Our Testimony on the City of Portland Transportation User Fee


Yesterday, the City of Portland held a public hearing regarding a proposed Transportation User Fee on households (and businesses) that would be applied toward the growing (and growingly expensive) list of safety and maintenance transportation needs throughout the city.

kids crossing street

I attended the packed hearing and waited, and waited, and waited, along with many other people with many other opinions, for the opportunity to speak up about the importance of this fee, the needed infrastructure improvements it would make possible around schools, and our concerns with how the fee is currently being proposed, with regards to equity, transparency, and accountability. Unfortunately, time ran out before I could speak and I had to depart to go pick up my kids from school (by bike, of course!). Here is what I would have said:

Oral Testimony on City of Portland proposed transportation user fee
May 29, 2014

Good afternoon Mayor Hales and Commissioners. My name is Kari Schlosshauer and I am the Pacific Northwest Regional Policy Manager for the Safe Routes to School Partnership. Thank you for the opportunity to provide input and comment on the city’s proposed Transportation User Fee.

The connection between transportation and public health is indisputable; the ability to design and build safe streets for people of all ages and abilities is both possible and necessary. One key way to improve the health and the safety of Portlanders — especially our young, minority, and ageing populations, who are most likely to be injured or killed in the simple act of walking to their destination — is through building and maintaining safe, comprehensive, active transportation routes and networks.

Our kids are healthier when they get the exercise they need. And most of them don’t. Far too many of Portland’s schools are without safe routes to school – simply put, safe crossings and sidewalks that allow children to walk to school do not exist around many of our schools. One of the most reliable and effective ways for our students to get enough exercise is by providing safe routes to schools, and I am pleased to see that safety improvements on local streets around elementary, middle and high schools have been called out. Thank you.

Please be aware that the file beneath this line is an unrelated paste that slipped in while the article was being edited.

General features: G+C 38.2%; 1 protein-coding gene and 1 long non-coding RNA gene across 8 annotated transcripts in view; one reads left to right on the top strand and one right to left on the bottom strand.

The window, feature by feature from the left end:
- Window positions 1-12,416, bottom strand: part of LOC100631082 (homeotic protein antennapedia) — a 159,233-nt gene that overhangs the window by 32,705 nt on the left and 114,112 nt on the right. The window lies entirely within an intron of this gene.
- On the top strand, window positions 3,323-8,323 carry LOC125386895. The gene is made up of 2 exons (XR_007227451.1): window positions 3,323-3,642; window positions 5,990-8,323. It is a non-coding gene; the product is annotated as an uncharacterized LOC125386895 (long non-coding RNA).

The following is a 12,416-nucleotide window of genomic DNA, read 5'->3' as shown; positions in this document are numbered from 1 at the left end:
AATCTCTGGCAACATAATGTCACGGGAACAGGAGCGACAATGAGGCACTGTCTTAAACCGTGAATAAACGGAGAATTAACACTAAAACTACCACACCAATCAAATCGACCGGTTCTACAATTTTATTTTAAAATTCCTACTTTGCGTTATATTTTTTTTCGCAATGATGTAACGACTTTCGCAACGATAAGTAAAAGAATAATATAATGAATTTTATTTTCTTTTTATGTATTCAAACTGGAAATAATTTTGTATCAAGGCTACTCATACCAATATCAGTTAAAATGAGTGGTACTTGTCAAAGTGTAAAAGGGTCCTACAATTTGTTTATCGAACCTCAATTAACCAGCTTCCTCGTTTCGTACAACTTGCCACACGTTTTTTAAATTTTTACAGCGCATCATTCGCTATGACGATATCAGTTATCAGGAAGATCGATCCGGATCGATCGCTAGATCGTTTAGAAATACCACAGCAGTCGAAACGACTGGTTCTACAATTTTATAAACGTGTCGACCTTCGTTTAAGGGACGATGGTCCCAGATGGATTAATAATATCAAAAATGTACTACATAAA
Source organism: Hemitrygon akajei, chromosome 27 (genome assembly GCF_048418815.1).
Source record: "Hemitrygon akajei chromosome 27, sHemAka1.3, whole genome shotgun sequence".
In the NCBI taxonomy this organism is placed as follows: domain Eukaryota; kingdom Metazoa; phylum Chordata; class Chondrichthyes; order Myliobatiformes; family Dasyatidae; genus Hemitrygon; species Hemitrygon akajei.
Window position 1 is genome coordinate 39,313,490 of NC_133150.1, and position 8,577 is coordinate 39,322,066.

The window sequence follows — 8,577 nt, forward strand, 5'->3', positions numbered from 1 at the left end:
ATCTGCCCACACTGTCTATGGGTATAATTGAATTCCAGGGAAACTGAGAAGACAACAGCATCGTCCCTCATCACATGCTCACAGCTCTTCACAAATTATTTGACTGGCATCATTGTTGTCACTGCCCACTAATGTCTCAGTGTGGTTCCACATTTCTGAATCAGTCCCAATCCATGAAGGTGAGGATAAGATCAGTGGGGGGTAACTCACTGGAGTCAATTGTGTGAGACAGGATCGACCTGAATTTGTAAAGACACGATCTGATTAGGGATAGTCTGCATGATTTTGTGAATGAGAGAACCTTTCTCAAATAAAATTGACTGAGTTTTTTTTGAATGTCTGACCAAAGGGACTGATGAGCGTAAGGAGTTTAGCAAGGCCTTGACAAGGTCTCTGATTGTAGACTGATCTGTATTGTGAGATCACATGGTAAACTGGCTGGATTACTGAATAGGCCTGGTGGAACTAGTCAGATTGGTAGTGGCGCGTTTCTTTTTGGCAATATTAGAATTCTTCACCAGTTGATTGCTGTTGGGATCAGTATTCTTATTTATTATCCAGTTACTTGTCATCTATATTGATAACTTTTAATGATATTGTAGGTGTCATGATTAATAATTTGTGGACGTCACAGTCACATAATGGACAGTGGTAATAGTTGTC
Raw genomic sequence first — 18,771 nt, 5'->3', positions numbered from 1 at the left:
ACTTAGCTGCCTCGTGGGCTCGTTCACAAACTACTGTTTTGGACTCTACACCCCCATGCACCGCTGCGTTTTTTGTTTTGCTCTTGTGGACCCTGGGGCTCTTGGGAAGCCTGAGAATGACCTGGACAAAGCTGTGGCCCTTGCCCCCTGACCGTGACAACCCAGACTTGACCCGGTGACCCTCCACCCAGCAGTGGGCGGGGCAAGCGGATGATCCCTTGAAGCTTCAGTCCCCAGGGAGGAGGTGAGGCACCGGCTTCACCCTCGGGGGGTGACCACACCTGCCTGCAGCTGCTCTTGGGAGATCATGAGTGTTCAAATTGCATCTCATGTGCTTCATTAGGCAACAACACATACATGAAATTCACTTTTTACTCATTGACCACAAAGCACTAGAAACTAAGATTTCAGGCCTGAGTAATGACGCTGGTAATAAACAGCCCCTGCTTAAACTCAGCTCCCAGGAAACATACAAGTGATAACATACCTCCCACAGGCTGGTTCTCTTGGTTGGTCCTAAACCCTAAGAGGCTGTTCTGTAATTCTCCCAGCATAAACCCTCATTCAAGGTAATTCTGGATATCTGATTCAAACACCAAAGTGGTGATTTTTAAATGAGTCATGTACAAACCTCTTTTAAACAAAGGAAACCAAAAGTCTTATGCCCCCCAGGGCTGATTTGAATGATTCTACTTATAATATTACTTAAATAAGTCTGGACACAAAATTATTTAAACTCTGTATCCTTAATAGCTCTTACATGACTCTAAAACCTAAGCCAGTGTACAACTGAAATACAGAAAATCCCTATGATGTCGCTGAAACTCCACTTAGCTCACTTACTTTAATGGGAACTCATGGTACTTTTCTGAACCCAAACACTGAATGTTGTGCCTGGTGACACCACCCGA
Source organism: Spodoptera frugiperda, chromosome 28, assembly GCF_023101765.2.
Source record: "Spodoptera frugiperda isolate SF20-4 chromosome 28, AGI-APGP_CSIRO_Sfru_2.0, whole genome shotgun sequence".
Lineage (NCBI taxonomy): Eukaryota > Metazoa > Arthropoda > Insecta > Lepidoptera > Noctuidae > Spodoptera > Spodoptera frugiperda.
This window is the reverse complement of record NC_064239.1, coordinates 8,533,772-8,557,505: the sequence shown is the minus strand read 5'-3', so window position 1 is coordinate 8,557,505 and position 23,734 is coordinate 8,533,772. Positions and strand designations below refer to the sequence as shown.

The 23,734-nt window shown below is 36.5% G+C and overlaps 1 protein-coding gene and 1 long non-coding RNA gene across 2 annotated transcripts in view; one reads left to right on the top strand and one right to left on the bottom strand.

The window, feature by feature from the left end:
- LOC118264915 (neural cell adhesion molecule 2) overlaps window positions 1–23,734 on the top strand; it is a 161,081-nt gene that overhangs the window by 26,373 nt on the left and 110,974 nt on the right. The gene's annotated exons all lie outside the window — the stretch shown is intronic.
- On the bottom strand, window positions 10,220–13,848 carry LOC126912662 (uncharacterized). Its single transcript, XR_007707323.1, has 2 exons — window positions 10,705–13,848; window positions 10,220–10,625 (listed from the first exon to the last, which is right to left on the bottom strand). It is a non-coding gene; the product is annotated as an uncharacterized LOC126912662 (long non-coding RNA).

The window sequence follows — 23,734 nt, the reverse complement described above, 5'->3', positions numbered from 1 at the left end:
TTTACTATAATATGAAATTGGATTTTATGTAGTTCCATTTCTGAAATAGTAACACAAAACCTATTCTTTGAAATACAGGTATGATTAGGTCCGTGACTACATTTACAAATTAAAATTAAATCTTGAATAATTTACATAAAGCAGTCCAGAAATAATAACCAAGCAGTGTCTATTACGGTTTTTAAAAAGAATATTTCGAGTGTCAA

We share concerns expressed by others in the community that this specific proposal is being hurried without adequate time for deliberation, and call on Council to take another look at an prioritize equity, transparency & accountability in your deliberation on this proposed fee.

As it stands now, across the city too many of our neighborhoods and community members do not have options and opportunities to be safe, active and healthy when walking out the door — to school or a friend’s house, the bus-stop, or even the corner market. Too many parts of our city have been inequitably served when it comes to a complete transportation network that includes simple things such as frequent crosswalks, sidewalks on both sides of a street, and safe routes in the streets around schools.

We have concerns about the equity of this fee, and urge Council to take another look at both how it is collected and distributed. Many schools in Portland are Title I schools, where at least 40% of the students are from low-income families. When families cannot even afford to pay for their child’s lunch, a fee such as this is more than just regressive; it may be the breaking point. We cannot support this fee without consideration for low-income mitigation that would explicitly ensure a waiver for the lowest income households. We cannot support this fee without knowing that the oversight committee will be able to set its own selection criteria, independent from PBOT and Council, and ensure the money collected from this fee is distributed to those locations in the city that need it most.

No one disputes the critical need for transportation funding; no one claims that the proposed fee is the best or fairest option; it’s simply the necessary one for the moment. Acknowledging this limitation and including a sunset clause will ensure the opportunity to evaluate its effectiveness and need in 5 or 10 years. Without a sunset clause there will be little to no impetus to modify our approach in the future, or work collaboratively with our regional government to make these kinds of improvements around the region; additionally, Portland runs the risk of becoming increasingly out-of-reach for families of modest means.

On behalf of our children who want & need to walk to school, those who urgently need safe access to sidewalks, crosswalks and transit stops, our grandparents who wish to age in place — we need to make the transportation improvements that this fee will allow. Urgently. And as the City Council representing Portlanders of all ages, incomes, and abilities, I ask you to ensure it is implemented, distributed, and accounted for in a way that is fair, equitable, and beneficial to all Portlanders.

Thank you for your efforts, your leadership, and your consideration of these concerns.


Learn more and get up to speed on the proposed Portland Transportation User Fee here.

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